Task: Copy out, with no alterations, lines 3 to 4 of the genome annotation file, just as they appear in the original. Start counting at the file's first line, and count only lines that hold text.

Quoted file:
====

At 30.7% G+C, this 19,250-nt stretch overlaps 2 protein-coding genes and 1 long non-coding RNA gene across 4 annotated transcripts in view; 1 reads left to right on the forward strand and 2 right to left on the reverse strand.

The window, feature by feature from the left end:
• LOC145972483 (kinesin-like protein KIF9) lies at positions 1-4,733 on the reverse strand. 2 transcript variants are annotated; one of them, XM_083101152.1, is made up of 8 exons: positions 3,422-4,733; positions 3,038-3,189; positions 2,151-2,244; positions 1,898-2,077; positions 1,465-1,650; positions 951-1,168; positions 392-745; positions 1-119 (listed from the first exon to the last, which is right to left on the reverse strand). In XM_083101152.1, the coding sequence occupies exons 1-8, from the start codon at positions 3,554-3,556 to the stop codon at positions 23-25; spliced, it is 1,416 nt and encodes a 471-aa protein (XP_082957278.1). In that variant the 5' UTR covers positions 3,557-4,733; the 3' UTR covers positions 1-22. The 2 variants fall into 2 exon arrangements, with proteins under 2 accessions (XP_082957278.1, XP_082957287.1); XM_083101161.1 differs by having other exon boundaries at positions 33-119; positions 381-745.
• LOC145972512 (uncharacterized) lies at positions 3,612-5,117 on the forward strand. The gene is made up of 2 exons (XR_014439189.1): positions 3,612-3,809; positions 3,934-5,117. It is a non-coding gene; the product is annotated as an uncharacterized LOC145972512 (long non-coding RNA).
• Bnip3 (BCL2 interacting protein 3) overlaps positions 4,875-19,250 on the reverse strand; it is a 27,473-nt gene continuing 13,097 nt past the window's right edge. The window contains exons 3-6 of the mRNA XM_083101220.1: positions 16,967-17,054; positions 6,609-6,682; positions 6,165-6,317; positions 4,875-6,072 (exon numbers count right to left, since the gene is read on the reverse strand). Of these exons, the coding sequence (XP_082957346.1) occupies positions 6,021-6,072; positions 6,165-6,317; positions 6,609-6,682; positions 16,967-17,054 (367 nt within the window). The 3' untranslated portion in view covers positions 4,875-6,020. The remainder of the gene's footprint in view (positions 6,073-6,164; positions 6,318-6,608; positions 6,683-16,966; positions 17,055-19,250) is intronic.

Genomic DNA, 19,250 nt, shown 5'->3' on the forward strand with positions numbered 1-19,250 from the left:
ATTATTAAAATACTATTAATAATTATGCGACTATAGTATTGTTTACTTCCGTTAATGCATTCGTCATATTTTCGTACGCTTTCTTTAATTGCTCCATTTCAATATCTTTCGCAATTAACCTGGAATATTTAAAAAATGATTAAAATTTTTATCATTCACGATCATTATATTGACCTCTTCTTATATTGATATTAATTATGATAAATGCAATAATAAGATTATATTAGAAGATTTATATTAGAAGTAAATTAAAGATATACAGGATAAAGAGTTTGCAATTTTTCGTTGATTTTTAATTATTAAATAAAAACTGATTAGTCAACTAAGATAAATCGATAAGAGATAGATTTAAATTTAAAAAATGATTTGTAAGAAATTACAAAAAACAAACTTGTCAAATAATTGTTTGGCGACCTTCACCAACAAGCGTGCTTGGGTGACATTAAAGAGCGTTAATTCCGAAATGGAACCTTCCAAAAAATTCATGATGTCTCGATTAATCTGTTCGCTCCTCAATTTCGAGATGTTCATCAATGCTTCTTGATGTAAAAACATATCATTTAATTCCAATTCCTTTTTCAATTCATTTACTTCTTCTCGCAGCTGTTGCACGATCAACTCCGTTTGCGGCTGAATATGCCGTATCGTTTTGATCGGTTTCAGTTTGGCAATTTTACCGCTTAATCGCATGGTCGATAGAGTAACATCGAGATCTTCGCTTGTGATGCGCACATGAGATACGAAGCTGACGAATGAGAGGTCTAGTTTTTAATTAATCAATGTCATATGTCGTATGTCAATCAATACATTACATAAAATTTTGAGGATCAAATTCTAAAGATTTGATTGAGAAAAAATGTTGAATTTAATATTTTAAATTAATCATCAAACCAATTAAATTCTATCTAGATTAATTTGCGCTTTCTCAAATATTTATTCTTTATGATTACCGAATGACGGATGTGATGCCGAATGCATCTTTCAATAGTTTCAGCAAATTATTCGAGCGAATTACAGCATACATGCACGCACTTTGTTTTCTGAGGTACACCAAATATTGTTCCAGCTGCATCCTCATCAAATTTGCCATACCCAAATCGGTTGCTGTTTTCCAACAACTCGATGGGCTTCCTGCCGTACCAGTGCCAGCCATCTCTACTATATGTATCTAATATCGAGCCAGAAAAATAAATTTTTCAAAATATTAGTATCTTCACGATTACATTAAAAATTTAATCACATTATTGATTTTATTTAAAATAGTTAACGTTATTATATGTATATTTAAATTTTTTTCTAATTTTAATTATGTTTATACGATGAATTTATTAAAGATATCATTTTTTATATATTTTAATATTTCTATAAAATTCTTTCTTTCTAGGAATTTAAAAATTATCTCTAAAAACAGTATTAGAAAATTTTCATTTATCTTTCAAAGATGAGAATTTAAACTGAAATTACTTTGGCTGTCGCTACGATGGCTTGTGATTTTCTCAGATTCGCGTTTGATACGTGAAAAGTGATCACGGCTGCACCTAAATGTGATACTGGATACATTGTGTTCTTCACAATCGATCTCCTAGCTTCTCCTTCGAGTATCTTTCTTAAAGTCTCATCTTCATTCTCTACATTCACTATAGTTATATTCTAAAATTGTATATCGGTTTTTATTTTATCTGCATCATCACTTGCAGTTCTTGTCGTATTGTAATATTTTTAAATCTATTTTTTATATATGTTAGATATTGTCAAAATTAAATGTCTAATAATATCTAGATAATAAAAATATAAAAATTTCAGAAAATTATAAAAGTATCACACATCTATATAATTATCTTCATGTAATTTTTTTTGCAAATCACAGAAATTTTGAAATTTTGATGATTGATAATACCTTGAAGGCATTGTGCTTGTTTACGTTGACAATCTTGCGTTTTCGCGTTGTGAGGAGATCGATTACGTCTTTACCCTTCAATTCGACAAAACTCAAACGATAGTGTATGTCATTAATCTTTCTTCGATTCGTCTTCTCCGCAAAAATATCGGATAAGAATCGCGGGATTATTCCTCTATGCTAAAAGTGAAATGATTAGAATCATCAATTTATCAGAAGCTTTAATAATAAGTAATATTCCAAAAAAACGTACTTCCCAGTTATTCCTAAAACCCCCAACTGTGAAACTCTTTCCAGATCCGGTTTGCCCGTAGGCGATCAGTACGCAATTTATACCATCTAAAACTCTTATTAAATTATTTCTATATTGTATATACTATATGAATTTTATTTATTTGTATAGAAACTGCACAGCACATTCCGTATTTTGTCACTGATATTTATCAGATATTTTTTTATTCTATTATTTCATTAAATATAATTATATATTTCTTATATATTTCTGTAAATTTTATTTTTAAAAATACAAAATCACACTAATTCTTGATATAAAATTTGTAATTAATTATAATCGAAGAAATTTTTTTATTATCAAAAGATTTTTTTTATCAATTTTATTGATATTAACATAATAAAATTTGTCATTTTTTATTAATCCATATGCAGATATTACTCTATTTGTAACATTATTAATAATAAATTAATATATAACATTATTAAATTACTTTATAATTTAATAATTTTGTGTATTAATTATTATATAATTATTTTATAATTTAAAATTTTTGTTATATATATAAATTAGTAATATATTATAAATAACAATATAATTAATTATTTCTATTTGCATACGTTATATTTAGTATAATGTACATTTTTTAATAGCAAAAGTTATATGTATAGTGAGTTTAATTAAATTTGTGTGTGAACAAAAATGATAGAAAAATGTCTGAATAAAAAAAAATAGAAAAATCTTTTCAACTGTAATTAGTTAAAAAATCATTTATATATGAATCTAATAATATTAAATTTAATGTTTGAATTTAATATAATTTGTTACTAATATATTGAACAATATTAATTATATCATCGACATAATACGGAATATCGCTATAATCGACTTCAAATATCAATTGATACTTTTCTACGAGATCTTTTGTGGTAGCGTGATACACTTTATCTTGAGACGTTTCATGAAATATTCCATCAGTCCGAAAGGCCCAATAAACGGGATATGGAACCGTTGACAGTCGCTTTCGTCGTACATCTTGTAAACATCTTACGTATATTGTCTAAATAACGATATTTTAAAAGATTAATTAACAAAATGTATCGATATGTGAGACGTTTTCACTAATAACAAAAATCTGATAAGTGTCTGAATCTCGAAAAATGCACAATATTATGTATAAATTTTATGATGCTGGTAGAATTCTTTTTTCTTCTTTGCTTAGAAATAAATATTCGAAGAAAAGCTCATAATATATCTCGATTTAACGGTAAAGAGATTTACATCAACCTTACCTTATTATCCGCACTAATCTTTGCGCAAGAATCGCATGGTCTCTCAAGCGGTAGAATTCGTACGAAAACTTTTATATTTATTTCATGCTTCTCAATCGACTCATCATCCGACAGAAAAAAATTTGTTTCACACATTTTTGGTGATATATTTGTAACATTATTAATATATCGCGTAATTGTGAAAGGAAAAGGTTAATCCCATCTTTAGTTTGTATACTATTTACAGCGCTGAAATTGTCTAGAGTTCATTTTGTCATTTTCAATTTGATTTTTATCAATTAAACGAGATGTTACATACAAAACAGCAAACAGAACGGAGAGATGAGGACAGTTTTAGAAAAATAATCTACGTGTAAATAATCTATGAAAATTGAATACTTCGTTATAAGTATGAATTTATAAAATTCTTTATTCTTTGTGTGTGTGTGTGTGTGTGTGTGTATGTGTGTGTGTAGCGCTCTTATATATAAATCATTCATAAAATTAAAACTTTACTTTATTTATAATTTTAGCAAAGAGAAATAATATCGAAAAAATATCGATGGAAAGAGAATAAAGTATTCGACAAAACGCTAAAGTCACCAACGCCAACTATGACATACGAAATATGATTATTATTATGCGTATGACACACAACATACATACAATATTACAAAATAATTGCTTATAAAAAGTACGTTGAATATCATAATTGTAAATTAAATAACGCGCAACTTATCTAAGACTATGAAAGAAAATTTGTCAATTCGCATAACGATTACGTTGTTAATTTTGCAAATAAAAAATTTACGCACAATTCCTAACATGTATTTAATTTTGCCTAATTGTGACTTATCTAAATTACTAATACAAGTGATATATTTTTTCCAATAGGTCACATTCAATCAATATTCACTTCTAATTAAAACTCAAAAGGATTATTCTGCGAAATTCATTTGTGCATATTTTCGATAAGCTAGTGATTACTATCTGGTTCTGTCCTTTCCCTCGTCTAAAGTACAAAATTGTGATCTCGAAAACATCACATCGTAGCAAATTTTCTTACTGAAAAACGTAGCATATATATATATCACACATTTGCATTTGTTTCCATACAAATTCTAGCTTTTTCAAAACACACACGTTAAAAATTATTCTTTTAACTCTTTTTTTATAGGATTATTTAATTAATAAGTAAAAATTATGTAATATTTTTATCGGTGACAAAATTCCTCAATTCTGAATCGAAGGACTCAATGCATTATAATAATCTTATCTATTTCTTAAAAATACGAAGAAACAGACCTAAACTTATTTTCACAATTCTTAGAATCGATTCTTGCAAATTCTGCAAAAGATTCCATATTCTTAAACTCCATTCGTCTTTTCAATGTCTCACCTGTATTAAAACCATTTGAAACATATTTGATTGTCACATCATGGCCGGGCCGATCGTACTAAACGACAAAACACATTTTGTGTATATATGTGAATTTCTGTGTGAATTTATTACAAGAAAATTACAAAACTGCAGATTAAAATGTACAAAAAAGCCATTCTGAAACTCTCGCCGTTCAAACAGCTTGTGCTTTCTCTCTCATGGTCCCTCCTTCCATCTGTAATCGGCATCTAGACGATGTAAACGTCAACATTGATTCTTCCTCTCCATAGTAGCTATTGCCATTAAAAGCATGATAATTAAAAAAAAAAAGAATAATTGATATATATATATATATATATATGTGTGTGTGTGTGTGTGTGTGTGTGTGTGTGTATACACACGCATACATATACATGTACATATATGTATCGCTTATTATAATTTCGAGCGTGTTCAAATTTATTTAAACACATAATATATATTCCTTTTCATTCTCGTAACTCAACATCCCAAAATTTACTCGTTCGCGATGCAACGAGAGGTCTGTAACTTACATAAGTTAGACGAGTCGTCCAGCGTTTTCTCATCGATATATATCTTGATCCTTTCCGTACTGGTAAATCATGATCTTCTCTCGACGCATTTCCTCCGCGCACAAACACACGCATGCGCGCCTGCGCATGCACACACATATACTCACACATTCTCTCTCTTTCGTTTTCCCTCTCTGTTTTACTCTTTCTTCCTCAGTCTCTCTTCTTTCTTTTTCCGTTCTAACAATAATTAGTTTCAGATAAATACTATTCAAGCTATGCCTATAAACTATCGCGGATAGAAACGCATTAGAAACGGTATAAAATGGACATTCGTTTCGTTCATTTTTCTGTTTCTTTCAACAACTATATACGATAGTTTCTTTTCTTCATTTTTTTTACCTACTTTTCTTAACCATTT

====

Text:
• LOC145972483 (kinesin-like protein KIF9) lies at positions 1-4,733 on the reverse strand. 2 transcript variants are annotated; one of them, XM_083101152.1, is made up of 8 exons: positions 3,422-4,733; positions 3,038-3,189; positions 2,151-2,244; positions 1,898-2,077; positions 1,465-1,650; positions 951-1,168; positions 392-745; positions 1-119 (listed from the first exon to the last, which is right to left on the reverse strand). In XM_083101152.1, the coding sequence occupies exons 1-8, from the start codon at positions 3,554-3,556 to the stop codon at positions 23-25; spliced, it is 1,416 nt and encodes a 471-aa protein (XP_082957278.1). In that variant the 5' UTR covers positions 3,557-4,733; the 3' UTR covers positions 1-22. The 2 variants fall into 2 exon arrangements, with proteins under 2 accessions (XP_082957278.1, XP_082957287.1); XM_083101161.1 differs by having other exon boundaries at positions 33-119; positions 381-745.
• LOC145972512 (uncharacterized) lies at positions 3,612-5,117 on the forward strand. The gene is made up of 2 exons (XR_014439189.1): positions 3,612-3,809; positions 3,934-5,117. It is a non-coding gene; the product is annotated as an uncharacterized LOC145972512 (long non-coding RNA).